Training and Managing Remote Agents

By Doris Primicerio

Like in-house agent training, remote agent training is done much the same way. The applicant fills out an application and takes our typing, spelling, comprehension, and grammar tests; lastly they will have a telephone interview. Once they are hired, they will shadow one of our trained agents. The on-site trainer will give them a complete overview of our equipment and keyboard functions. We will then run test calls and get the new agent familiar with taking the calls and working with the keyboard.

We begin our agents with simple calls, service and will checks, then move them up to medical and more specialized accounts. One of the most important parts of training and maintaining remote agents is continued monitoring. Not only is it important to monitor them at each level while they are being trained, but to continue monitoring them when they are fully trained agents. It is also important to make sure your remote agent’s stats are equal to the in-house agents with the same level of training.

Recently we purchased a call center in California. Our local manager was sent to the new location to set the system up to be able to work via our local switch in Orlando, Florida, and to provide the necessary training for the newly acquired agents. When our manager returned to the home office we noticed a variety of issues. Not only were the unsupervised agents not working to the best of their abilities, worst of all they were not increasing their knowledge and progressing to the next level. In short, the agents working in an unsupervised environment were not performing as well as our agents with direct supervision. We knew a better process had to be implemented; we now know that on-site supervision at our remote locations is a requirement.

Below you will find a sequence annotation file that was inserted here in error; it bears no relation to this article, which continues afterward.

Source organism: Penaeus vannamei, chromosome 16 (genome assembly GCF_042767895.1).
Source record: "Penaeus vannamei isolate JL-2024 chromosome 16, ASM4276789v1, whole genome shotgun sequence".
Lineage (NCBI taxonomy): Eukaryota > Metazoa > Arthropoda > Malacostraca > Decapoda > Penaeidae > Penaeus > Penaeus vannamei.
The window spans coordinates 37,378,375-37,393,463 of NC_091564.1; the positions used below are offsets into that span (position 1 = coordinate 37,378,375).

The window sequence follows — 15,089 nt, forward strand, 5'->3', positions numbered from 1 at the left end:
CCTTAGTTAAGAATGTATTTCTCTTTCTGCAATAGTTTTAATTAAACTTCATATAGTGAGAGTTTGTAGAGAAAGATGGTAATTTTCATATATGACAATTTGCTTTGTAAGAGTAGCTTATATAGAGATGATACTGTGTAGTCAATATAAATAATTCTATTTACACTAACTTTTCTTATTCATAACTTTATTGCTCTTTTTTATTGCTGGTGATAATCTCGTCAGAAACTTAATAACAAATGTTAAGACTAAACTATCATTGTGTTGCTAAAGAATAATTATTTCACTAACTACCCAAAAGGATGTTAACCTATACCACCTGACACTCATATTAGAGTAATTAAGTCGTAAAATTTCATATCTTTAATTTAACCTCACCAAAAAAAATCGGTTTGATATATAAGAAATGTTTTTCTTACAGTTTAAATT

Since the opening of our location in the Philippines, we have been able to bring our remote agents under direct supervision and have exponentially increased our training programs. Many changes have made our remote operations a success.  With the help of Wayne Scaggs and Alston Tascom, we have installed several different monitoring devices. Our new equipment provides us with the ability to listen to remote agents and monitor their computers in real time, as well as gives us a direct link with the ability to have immediate one-on-one communication with the agents during live calls.

Another interesting observation was that the remote agents were not reporting to their scheduled shifts for many of the same reasons of in-house agents. This brings us back to the very reason most call centers go to remote agents: the idea that it would be more convenient for the employees and cut down on the agents’ problems. In our remote managed locations, we find the training of the agents much easier because they have someone right there to help them. We do over 50 percent of our business in three different remote managed locations. It is working quite well for us and we are always striving to make it easier and more efficient.

Doris Primicerio is president of WW-Outsourcing International Services in Orlando, Florida (licensed to do business in the Philippines). She has thirty-four years of experience in the telemessaging industry and is president of A Courteous Communications. For more about agent outsourcing, contact doris@ww-oisi.com or call 800-785-4766.

[From Connection Magazine April 2008]

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About Peter DeHaan

Wordsmith Peter DeHaan shares his passion for life and faith through words. Peter DeHaan’s website (http://peterdehaan.com) contains information and links to his blogs, newsletter, and social media pages. Peter DeHaan is the president of Peter DeHaan Publishing, Inc., (http://peterdehaanpublishing.com) the publisher and editor of Connections Magazine and AnswerStat, and editor of Article Weekly.